Jane Eyre And Foreshadowing Essay, Research Paper
Jane Eyre is one of the most popular pieces of fiction ever written. At different periods since its publication it has been accused of immorality, of irreligion, of being unfeminine or too feminine, of alarming independence from convention, or too much reliance on it, of rejecting male supremacy or encouraging. It has been called an account for bad structure, bad characterization, lack of control, lack of ideas, lack of philosophy and for containing irreconcilable paradoxes. As times changed, so did the views of the readers.
The author Charlotte Bronte has been criticized as well as praised about her writings. She was described by George Lewes to George Elliot as A little plain, provincial, sickly looking old maid , yet George Elliot added to her journal having been so overwhelmed by the novels What passion, what fire in her! Elizabeth Gaskell, her biographer as well as fellow female Victorian novelist remarked : In general there she sits quite alone thinking over the past . . . She has the wild strange facts of her own and her sisters lives, – - and beyond and above these she has the most original and suggestive thoughts of her own: so that, like the moors, I felt on the last day as if our talk might be extended in any directions without getting to the end of any subject . . .
Charlotte was born in 1816 and died at the age of 39 in 1855. Like her brother and sisters she died of consumption. She grew up on the moors in Haworth in Yorshire. For the Bronte children, they were poor and had very little to do.
Their father was Reverend Patrick Bronte who had been appointed Parson there. He was a strict martinet, very disciplined and self-righteous. All of the Bronte children were raised by their father alone without a mother. Their mother had died soon after the birth of the last child. TO offset the boredom of the parsonage life, the children lived rich imaginative lives. They spent whole days telling tales, creating their own towns, people and actions. In fact, each child in the Bronte family produced little books of closely connected series of stories and poems all concerning fictional characters they shared.
Charlotte had two sisters and 1 brother. Emily who was the most distinguished of the children, was a poet and a novelist who wrote Wuthering Heights. Anne Bronte wrote Agnes Grey and Tenant of Wildfell Hall. Their only brother Patrick did not write except for their personal manuscripts.
The children lived a hard life which created all four children s urge to elaborate their imaginary world. Some assumed pen names because it was a risk to write at any social status if you were a woman. If they had written using a woman s name it would have been seen as cheap and unpure. Charlotte s pen name was Currer Bell.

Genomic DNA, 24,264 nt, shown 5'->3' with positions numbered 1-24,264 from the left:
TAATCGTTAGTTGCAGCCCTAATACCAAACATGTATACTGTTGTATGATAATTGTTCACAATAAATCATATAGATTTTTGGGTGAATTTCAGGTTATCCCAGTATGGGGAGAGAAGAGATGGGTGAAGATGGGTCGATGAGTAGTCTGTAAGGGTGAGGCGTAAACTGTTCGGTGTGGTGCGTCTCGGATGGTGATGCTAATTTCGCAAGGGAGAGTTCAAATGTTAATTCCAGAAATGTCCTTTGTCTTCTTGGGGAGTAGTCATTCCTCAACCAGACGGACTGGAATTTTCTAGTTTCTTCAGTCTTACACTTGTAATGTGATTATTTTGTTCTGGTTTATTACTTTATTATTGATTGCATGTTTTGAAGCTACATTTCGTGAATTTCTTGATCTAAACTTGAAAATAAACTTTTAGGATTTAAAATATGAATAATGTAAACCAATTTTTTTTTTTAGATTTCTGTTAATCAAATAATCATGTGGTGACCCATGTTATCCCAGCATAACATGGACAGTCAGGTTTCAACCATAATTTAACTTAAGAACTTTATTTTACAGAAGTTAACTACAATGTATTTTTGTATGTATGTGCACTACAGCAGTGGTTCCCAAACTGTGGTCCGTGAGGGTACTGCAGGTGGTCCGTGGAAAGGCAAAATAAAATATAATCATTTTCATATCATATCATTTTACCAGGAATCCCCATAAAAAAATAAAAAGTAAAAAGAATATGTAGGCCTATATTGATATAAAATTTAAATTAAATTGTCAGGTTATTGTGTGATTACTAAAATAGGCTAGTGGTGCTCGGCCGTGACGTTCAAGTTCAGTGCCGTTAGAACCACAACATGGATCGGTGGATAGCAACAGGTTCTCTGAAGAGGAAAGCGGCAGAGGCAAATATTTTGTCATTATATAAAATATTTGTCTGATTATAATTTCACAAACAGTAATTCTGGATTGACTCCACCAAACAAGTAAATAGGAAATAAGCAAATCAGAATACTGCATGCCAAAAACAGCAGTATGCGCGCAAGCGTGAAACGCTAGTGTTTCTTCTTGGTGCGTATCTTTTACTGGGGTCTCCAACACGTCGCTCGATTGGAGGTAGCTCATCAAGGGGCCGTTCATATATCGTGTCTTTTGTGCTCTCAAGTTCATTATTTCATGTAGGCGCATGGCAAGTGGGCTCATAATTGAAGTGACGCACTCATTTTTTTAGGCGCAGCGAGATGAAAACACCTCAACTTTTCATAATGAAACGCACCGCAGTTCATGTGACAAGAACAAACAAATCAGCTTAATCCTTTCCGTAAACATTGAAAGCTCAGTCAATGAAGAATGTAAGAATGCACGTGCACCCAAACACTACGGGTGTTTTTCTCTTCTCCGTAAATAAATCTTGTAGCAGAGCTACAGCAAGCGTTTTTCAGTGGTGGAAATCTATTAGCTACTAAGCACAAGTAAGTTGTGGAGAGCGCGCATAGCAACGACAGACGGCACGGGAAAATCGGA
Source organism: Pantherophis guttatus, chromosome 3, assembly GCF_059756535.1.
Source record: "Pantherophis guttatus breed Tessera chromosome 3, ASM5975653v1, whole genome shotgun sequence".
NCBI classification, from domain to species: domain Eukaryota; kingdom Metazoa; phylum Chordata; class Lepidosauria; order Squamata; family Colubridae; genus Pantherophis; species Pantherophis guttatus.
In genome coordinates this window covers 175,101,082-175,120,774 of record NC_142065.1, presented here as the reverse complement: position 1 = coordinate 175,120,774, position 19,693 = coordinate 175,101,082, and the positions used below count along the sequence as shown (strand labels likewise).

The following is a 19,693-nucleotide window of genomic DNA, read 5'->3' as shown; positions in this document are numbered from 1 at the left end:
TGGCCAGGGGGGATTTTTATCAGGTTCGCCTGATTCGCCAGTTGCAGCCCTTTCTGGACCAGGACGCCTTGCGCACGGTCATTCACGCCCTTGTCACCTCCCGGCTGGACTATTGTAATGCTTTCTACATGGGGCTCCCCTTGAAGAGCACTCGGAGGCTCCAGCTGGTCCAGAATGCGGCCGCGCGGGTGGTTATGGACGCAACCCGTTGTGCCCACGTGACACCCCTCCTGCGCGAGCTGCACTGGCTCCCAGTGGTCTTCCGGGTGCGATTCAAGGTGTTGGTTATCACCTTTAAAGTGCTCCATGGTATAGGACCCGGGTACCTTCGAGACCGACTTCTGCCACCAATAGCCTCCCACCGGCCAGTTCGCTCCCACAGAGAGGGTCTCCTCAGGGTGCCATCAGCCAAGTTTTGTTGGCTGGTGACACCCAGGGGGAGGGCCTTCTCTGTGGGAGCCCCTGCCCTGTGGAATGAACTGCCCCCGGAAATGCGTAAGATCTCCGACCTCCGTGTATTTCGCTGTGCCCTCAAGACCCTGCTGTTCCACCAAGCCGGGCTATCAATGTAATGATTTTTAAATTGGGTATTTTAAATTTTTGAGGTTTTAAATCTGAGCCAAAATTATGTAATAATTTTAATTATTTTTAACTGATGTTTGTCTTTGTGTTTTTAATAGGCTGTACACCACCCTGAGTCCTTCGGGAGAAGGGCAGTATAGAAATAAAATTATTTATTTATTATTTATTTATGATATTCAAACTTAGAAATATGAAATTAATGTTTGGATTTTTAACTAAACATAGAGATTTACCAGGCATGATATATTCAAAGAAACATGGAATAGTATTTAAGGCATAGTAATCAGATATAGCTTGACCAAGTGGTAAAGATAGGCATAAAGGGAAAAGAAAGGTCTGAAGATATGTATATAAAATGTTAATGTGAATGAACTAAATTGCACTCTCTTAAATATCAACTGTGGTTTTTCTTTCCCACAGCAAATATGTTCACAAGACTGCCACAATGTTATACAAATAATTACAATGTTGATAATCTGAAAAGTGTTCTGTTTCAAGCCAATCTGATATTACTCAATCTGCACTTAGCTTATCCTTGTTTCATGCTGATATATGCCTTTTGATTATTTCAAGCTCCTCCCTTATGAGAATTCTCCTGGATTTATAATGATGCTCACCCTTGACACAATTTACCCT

Jane Eyre was published in 1847. In England some major issues were the industrialization of factories and railroads as well as child labor, disease and money. English power was equal to America s power after the second world war. Yet Jane Eyre is not about all that. Jane Eyre is a novel about love, about a girl growing up and her social constraints.
Why is Jane Eyre still such a popular novel, even though it was published 152 years ago? Because it names something we still recognize today. We identify with Jane s need to regain her old love as well as find friendship.
Jane Eyre is set in England in the early 1800’s. She is a plain and poor and small” orphan living with her cruel Aunt Reed. When she rebels she is locked into a room in which her uncle died. Her aunt sends her away to a charity school run by a harsh man, Mr. Brocklehurst.
“do you know where the wicked go after death?”
“They go to hell” was my ready and orthodox answer.
“And what is hell?”
“A pit full of fire”
“And should you like to fall into that pit and burn there forever?”
“What must you do to avoid it?”
“…I must keep in good health and not die”
Life at Lowood is bleak but Jane befriends Helen Burns who teaches her the virtues if kindness and forgiveness.
Jane continues at Lowood as a teacher for two years and then longs for change.
She is offered employment by Mrs. Fairfax, as governess to young Adele Varens, ward of Mr. Rochester of Thornfield Hall. Despite Rochester’s cynical and harsh exterior, Jane finds herself drawn to him.
A fire set in the house leads Jane to believe that Thornfield and it’s master are hiding a deep dark secret.
Jane has fallen in love with Rochester when she learns he is to marry Blanche Ingram, a beautiful and rich woman.
Jane is then called to the bedside of her dying Aunt Reed. She learns that she has an uncle who has been trying to find her. A month later, she returns to Thornfield to find that the engagement is called off. Rochester declares his undying love for Jane and asks her to marry him.
Jane’s wedding is stopped when it is announced that Mr. Rochester already has a wife, living in Thornfield Hall. She is a mad woman locked in the attic, the one who started the fire.
Jane flees from Rochester and days later, half dead and starving is rescued by St. John Rivers, a young pastor.
St. John and his sisters nurse her back to health and when she is better she becomes a teacher at a small school. She later discovers that her uncle has died and left her a fortune. She also learns that St. John and his sisters are her cousins. She shares the inheritance with them, overjoyed to have…
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